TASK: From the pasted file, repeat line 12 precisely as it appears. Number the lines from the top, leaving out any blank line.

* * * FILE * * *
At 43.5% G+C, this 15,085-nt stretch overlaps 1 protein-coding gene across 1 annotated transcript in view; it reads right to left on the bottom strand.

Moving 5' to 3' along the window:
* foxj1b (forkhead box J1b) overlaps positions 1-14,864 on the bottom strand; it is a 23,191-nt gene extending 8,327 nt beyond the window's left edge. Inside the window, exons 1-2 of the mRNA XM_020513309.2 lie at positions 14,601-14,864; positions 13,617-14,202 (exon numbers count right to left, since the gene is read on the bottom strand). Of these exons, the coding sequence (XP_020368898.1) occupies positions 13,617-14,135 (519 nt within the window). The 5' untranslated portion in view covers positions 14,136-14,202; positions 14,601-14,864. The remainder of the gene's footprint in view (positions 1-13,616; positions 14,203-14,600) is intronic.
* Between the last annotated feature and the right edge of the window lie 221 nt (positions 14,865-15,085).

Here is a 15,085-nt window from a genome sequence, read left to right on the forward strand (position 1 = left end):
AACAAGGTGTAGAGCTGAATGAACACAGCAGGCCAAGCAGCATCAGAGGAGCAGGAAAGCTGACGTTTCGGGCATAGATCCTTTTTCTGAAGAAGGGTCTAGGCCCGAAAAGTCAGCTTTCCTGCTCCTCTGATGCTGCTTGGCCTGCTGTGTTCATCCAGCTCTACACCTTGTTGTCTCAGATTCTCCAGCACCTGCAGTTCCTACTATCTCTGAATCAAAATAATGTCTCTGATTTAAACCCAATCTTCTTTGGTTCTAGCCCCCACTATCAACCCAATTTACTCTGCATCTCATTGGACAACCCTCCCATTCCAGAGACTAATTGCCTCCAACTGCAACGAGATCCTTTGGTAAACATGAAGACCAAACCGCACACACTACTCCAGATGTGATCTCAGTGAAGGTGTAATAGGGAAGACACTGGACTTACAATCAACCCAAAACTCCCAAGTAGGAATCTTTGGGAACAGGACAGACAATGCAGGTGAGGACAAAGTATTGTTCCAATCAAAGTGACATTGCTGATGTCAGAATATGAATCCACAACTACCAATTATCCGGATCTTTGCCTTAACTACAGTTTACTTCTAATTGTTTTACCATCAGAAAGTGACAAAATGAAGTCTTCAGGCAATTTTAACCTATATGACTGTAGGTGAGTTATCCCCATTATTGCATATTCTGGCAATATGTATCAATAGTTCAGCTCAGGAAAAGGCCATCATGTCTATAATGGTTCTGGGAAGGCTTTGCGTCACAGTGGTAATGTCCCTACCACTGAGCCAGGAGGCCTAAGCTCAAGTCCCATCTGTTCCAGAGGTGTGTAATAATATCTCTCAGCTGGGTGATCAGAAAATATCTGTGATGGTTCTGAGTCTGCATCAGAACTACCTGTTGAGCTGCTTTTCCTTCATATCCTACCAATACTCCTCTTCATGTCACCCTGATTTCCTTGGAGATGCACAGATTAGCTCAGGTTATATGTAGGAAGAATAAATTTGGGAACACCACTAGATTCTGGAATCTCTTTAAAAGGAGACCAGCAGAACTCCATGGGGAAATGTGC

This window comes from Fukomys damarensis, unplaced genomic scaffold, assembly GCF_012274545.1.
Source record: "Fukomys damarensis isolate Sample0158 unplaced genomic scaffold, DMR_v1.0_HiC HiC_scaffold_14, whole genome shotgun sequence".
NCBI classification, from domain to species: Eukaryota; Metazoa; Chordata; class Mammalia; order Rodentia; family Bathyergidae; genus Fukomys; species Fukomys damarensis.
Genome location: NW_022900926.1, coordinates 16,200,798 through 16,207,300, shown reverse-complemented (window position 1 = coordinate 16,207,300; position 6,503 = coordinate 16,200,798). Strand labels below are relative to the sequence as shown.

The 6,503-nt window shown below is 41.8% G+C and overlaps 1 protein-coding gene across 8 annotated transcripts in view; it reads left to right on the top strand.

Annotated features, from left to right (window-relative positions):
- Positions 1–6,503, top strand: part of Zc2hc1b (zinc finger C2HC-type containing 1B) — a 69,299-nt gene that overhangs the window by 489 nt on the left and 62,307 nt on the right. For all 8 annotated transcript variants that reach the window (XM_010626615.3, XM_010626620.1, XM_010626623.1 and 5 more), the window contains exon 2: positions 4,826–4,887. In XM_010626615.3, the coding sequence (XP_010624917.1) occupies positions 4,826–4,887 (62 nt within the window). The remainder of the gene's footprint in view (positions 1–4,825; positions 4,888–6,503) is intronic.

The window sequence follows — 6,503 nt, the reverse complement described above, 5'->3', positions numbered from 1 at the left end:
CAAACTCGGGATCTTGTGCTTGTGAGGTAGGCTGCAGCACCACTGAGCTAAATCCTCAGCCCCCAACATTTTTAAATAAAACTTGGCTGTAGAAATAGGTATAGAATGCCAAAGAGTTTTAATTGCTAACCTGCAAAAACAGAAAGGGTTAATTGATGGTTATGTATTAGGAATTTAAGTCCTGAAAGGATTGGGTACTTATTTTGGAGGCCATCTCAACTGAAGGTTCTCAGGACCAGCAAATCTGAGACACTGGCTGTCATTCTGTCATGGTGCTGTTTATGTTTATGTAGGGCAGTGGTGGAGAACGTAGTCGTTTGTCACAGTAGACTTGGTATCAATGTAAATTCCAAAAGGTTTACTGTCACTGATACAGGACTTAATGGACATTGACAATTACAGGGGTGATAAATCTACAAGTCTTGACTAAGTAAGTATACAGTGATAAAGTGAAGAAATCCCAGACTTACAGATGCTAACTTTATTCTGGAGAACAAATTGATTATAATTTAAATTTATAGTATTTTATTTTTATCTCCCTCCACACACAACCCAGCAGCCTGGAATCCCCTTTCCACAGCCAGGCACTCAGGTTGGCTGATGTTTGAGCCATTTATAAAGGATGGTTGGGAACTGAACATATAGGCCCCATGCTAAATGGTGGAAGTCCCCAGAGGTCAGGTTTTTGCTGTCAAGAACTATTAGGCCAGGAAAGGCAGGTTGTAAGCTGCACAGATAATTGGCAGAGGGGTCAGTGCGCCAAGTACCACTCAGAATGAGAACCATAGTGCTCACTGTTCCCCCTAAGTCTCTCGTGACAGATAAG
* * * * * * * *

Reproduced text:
Annotated features, from left to right (window-relative positions):